The U.S. Supreme Court on Thursday expanded the ability of people to sue police for excessive force, ruling in favor of a New Mexico woman who filed a civil rights lawsuit after being shot by officers she had mistaken for carjackers.

The 5-3 decision allowed the woman, Roxanne Torres, to pursue her lawsuit accusing New Mexico State Police officers Richard Williamson and Janice Madrid of violating the U.S. Constitution’s Fourth Amendment ban on illegal searches and seizures even though she had not been immediately detained, or seized, in the incident.

The court determined that in order to sue for excessive force under the Fourth Amendment, it is not necessary for a plaintiff to have been physically seized by law enforcement, Reuters reports.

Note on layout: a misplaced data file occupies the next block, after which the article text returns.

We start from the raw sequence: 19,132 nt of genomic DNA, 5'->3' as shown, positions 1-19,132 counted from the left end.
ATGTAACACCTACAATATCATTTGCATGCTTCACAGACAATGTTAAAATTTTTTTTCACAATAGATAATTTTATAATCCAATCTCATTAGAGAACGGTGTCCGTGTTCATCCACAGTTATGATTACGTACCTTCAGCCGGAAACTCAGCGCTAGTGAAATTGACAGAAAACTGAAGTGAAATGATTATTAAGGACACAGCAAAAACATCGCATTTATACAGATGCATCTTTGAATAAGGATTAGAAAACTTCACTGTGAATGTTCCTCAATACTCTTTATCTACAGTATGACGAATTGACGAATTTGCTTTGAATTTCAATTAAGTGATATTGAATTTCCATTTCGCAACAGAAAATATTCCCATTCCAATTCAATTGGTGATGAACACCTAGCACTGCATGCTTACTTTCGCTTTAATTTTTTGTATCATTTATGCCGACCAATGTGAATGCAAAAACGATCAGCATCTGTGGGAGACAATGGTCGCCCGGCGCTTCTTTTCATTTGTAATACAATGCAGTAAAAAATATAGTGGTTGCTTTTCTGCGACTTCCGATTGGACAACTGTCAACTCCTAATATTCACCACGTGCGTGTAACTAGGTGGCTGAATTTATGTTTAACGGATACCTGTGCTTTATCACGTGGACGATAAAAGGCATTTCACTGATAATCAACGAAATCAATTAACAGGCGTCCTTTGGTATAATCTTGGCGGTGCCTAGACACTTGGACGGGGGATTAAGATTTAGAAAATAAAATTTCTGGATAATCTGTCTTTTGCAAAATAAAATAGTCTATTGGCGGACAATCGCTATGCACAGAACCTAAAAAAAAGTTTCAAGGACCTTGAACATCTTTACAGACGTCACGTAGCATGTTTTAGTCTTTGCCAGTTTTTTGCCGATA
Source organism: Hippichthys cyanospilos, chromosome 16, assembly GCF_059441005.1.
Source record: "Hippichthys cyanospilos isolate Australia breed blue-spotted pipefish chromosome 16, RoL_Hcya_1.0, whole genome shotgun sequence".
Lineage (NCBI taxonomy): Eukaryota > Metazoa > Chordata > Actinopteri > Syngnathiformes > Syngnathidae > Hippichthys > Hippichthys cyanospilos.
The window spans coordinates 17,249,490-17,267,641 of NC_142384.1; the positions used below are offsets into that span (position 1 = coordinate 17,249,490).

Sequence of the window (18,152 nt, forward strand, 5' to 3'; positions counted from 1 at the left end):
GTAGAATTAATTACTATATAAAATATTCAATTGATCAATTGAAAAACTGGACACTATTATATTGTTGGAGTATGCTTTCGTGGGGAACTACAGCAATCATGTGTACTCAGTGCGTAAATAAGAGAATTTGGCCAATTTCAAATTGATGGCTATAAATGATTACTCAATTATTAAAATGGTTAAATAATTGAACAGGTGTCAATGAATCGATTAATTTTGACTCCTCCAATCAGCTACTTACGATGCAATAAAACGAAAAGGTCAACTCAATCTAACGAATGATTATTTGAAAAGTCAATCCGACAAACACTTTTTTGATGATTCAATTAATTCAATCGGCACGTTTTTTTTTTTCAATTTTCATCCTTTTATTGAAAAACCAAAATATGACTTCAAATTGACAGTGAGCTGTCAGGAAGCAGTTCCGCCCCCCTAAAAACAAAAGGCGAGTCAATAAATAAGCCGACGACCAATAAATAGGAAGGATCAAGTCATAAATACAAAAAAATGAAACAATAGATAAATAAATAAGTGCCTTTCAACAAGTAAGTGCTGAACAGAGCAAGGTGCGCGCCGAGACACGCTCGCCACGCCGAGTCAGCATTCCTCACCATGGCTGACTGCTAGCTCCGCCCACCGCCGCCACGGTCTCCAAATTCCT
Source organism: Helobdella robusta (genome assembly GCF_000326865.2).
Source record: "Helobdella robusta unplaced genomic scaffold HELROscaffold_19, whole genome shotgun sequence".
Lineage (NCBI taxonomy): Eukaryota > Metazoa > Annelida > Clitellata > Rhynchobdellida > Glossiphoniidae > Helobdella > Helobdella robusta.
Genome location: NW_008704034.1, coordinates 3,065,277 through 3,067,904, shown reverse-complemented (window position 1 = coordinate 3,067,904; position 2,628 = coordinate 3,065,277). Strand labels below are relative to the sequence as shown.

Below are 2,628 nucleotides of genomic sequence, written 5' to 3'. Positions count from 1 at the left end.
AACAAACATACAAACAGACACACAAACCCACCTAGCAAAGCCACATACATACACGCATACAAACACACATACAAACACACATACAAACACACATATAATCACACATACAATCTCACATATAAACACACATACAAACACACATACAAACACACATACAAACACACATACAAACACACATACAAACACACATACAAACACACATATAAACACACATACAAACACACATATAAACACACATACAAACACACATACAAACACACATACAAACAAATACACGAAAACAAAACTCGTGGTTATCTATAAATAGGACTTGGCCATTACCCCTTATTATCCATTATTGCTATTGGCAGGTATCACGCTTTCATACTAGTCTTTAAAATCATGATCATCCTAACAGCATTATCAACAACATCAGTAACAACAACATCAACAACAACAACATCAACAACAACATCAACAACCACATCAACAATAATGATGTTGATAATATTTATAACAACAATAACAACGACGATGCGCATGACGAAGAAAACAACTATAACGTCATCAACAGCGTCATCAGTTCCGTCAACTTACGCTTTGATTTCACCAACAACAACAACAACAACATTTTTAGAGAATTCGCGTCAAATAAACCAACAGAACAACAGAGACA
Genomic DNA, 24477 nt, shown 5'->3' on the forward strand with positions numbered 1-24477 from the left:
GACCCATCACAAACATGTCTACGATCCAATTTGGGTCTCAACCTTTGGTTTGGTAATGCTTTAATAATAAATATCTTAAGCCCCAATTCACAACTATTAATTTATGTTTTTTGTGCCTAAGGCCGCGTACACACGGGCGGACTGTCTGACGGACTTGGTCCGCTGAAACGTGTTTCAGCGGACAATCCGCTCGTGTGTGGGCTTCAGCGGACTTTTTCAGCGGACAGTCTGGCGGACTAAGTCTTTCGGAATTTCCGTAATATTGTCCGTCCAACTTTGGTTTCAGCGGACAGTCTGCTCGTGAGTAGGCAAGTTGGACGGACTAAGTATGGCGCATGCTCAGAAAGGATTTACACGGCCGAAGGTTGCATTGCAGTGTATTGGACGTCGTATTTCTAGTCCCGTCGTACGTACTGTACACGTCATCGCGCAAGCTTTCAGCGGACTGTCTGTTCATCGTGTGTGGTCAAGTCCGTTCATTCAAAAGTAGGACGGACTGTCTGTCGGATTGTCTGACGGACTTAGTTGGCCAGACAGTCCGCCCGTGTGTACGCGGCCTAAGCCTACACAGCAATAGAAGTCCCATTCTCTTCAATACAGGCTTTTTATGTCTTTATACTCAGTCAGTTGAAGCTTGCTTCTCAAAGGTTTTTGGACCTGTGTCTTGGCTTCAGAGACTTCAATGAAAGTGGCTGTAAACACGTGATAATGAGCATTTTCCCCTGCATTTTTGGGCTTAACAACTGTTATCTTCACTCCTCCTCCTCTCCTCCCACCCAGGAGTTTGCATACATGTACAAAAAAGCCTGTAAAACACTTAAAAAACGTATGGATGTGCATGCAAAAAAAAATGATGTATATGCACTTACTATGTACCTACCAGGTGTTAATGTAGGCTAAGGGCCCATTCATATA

“We hold that the application of physical force to the body of a person with intent to restrain is a seizure even if the person does not submit and is not subdued,” conservative Chief Justice John Roberts wrote in the ruling.

Roberts was joined in the decision by the court’s three liberals and one of his fellow conservatives, Justice Brett Kavanaugh. Three other conservatives justices dissented. The newest justice, conservative Amy Coney Barrett, did not participate because she had not yet joined the court when the case was argued in October.

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